CTaskDialog: an alternative to the simple message box!
Let me introduce myself, my name is Lukasz Chodorski and I am a new SDE in the Visual C++ Libraries Team. In this post I would like to present to you the CTaskDialog class which wraps the Windows API* in the MFC library. What actually is the CTaskDialog? It is a class/component which can be easily customized depending on your application’s needs. You can set following elements on the CTaskDialog:
· Window title
· Main icon
· Main instruction
· Progress bar
· Radio buttons
· Custom button
· Expand/collapse button
· Verification check box
· Footer icon
· Footer text
· Common button
So, as you can see there are many configuration options which can be set. In the simplest configuration, it looks like a standard message box, but in more advanced forms it can have progress bars, custom buttons or radio buttons. It is even possible to define a http link in the control’s text or create a simple wizard. Also, the MFC implementation provides a simple mechanism that allows the developer to handle dialog events.
The CTaskDialog API delivers simple methods to create and initialise controls. For instance:
CTaskDialog dlg(_T(“A CTaskDialog presents information in a clear and consistent way.”),
_T(“How much do you like CTaskDialog?”), _T(“Sample CTaskDialog”), 0,
TDF_ENABLE_HYPERLINKS | TDF_USE_COMMAND_LINKS , _T(“I hope you like it!”));
dlg.AddCommandControl( 10, _T(“&Use it!\nIt’s the best dialog you can have!”));
dlg.AddCommandControl( 20, _T(“&Maybe?\nDon’t you want to try it?”));
dlg.AddCommandControl( 25, _T(“&No way!\nI’m not going to use it!”));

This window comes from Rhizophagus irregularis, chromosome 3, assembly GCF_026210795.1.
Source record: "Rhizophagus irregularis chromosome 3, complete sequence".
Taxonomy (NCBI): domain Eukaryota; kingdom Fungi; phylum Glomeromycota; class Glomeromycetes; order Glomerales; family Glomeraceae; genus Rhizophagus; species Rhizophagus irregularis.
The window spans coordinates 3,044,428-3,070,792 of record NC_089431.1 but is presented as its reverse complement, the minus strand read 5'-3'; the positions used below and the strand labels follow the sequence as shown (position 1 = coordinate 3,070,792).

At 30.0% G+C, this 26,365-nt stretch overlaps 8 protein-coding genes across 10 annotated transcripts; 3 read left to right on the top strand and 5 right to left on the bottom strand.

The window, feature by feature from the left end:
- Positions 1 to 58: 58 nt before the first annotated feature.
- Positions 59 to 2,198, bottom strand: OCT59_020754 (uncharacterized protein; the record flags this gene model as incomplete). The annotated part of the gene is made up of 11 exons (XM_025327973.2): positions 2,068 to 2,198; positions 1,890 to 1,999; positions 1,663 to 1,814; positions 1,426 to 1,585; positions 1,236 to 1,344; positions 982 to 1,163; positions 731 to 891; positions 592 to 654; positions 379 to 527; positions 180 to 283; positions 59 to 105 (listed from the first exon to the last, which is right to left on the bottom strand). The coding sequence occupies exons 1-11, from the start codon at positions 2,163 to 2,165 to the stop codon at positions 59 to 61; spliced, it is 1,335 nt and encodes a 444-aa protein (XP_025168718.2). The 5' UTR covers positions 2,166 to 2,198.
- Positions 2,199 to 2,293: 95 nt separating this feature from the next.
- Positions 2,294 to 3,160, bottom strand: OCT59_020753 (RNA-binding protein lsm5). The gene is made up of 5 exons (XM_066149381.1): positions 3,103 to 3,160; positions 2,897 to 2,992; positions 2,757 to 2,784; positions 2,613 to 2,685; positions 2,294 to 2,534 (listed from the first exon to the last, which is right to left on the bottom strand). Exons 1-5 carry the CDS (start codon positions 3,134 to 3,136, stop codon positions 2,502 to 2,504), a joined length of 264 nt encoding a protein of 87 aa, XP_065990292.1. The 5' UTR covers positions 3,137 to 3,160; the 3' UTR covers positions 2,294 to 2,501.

dlg.AddRadioButton( 3, _T(“Lots”));
dlg.AddRadioButton( 7, _T(“A little”));
dlg.AddRadioButton( 4, _T(“Not at all”));
INT_PTR nResult = dlg.DoModal();
It creates the following window:
Or the one line function call:
INT_PTR nResult = CTaskDialog::ShowDialog(
_T(“Don’t spend to much time on code, write only one line and get your CTaskDialog!”),
_T(“Where do you like to go?”),
_T(“One line command”), IDS_RADIO_START, IDS_RADIO_START + 3, TDCBF_CANCEL_BUTTON);
This feature was introduced in Windows Vista, thus it is required for the _WIN32_WINNT define to be set to 0x0600 (value for Windows Vista) or higher. Anyway, it is set per default to Windows Vista in targetver.h file. You should be aware that Windows provides two comctl32.dll libraries (version 5.x.x.x and 6.x.x.x). The CTaskDialog requires version 6.x.x.x or higher, that is why the VC10 adds the required information to the application manifest file. When you get the error message: “The ordinal XXX could not be located in the dynamic link library COMCTL32.dll.” it means that your operating system used the incorrect library version for the application. This can be caused by the wrong assemblies’ configuration in manifest file – external or internal one. To force Windows to use the appropriate version of library it is necessary to add the following snippet into the manifest file.
Operating systems below Windows Vista does not support the TaskDialog API. To check the availability of CTaskDialog it is possible to use the CTaskDialog::IsSupported() method. The simple workaround for this problem would be:
… //call CTaskDialog
else MessageBox(); //call standard message box
The described feature is a part of the Microsoft Pre-release Software Visual Studio 2010 and .NET Framework 4.0 Community Technology Preview (CTP) which can be downloaded from http://www.microsoft.com/downloads/details.aspx?FamilyId=922B4655-93D0-4476-BDA4-94CF5F8D4814 . The sample application, which uses CTaskDialog, is provided with Visual Studio 2010 and is placed in the Samples directory.
I hope that I’ve encouraged you to use CTaskDialog. Feedback is always appreciated J.
* More information about it you can be found on MSDN page (http://msdn.microsoft.com/en-us/library/bb760441(VS.85).aspx ).